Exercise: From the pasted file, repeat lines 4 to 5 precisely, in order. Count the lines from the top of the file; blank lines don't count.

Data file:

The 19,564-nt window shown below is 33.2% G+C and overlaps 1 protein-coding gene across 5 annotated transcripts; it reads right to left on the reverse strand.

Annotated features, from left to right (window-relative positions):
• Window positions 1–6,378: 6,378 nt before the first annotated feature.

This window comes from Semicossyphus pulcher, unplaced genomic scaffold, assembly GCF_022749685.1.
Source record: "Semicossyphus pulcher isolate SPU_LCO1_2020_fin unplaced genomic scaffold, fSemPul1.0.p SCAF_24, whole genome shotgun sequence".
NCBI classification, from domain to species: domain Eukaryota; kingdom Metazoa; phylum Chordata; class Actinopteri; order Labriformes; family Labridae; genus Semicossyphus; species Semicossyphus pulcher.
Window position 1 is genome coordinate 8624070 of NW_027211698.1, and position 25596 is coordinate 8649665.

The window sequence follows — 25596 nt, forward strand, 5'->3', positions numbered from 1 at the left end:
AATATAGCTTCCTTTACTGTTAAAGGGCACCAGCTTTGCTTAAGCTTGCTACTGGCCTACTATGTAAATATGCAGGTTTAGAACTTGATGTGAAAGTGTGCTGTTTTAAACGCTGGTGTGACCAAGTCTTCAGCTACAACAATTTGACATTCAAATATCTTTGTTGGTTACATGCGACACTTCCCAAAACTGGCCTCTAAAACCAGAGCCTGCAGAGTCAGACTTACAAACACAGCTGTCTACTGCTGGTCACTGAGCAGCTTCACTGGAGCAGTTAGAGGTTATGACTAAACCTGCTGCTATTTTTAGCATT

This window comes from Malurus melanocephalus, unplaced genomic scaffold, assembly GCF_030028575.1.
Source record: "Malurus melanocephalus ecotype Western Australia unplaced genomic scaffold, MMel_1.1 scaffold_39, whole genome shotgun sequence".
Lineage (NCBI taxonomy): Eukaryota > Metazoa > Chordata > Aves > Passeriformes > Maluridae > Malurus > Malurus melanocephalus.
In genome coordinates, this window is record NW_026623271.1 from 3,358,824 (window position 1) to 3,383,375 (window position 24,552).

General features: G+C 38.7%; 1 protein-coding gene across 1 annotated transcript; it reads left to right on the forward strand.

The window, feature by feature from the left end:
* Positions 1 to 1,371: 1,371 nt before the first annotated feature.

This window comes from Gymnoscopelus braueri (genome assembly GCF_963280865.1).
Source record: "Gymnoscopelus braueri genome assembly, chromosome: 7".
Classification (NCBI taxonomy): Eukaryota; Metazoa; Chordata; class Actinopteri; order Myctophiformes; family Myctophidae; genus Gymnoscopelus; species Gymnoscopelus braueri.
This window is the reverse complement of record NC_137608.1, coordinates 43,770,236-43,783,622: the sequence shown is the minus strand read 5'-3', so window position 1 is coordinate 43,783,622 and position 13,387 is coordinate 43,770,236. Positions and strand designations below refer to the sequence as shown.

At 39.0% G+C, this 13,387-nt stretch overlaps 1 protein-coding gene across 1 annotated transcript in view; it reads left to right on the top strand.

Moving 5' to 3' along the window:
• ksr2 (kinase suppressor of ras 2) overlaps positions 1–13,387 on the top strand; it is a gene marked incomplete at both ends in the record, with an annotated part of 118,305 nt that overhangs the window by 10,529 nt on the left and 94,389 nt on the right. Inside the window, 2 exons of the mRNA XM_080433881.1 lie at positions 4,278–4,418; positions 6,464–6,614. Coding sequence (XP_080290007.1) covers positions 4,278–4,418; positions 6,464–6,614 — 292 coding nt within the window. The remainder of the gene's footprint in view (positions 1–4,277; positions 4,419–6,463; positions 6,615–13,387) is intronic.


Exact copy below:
This window comes from Semicossyphus pulcher, unplaced genomic scaffold, assembly GCF_022749685.1.
Source record: "Semicossyphus pulcher isolate SPU_LCO1_2020_fin unplaced genomic scaffold, fSemPul1.0.p SCAF_24, whole genome shotgun sequence".